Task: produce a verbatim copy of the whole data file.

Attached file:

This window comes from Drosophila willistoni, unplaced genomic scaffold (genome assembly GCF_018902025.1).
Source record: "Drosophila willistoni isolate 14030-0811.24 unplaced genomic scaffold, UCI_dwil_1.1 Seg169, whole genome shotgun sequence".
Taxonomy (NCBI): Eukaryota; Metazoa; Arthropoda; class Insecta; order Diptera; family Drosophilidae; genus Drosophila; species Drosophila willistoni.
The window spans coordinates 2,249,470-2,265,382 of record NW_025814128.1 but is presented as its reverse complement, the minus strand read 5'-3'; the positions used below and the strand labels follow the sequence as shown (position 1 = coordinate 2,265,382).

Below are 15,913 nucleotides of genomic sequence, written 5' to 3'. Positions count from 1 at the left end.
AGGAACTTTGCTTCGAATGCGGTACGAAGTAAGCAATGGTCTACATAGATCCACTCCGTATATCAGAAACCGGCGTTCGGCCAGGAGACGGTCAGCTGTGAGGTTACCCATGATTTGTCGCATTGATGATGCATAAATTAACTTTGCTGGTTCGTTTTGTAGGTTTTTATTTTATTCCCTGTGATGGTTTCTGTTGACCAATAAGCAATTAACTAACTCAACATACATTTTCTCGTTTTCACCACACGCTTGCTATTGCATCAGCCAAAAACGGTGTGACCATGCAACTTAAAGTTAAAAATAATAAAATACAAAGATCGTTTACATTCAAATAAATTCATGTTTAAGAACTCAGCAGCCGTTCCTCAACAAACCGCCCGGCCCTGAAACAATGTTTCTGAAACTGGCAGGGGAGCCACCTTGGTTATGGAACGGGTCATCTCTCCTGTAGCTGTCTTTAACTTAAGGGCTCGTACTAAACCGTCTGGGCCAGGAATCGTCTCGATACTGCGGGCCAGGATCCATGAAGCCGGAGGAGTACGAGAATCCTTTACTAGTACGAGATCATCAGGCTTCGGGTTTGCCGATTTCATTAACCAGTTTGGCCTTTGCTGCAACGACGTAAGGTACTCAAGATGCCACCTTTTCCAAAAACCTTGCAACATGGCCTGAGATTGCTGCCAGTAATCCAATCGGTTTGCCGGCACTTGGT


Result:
This window comes from Drosophila willistoni, unplaced genomic scaffold (genome assembly GCF_018902025.1).
Source record: "Drosophila willistoni isolate 14030-0811.24 unplaced genomic scaffold, UCI_dwil_1.1 Seg169, whole genome shotgun sequence".
Taxonomy (NCBI): Eukaryota; Metazoa; Arthropoda; class Insecta; order Diptera; family Drosophilidae; genus Drosophila; species Drosophila willistoni.
The window spans coordinates 2,249,470-2,265,382 of record NW_025814128.1 but is presented as its reverse complement, the minus strand read 5'-3'; the positions used below and the strand labels follow the sequence as shown (position 1 = coordinate 2,265,382).

Below are 15,913 nucleotides of genomic sequence, written 5' to 3'. Positions count from 1 at the left end.
AGGAACTTTGCTTCGAATGCGGTACGAAGTAAGCAATGGTCTACATAGATCCACTCCGTATATCAGAAACCGGCGTTCGGCCAGGAGACGGTCAGCTGTGAGGTTACCCATGATTTGTCGCATTGATGATGCATAAATTAACTTTGCTGGTTCGTTTTGTAGGTTTTTATTTTATTCCCTGTGATGGTTTCTGTTGACCAATAAGCAATTAACTAACTCAACATACATTTTCTCGTTTTCACCACACGCTTGCTATTGCATCAGCCAAAAACGGTGTGACCATGCAACTTAAAGTTAAAAATAATAAAATACAAAGATCGTTTACATTCAAATAAATTCATGTTTAAGAACTCAGCAGCCGTTCCTCAACAAACCGCCCGGCCCTGAAACAATGTTTCTGAAACTGGCAGGGGAGCCACCTTGGTTATGGAACGGGTCATCTCTCCTGTAGCTGTCTTTAACTTAAGGGCTCGTACTAAACCGTCTGGGCCAGGAATCGTCTCGATACTGCGGGCCAGGATCCATGAAGCCGGAGGAGTACGAGAATCCTTTACTAGTACGAGATCATCAGGCTTCGGGTTTGCCGATTTCATTAACCAGTTTGGCCTTTGCTGCAACGACGTAAGGTACTCAAGATGCCACCTTTTCCAAAAACCTTGCAACATGGCCTGAGATTGCTGCCAGTAATCCAATCGGTTTGCCGGCACTTGGT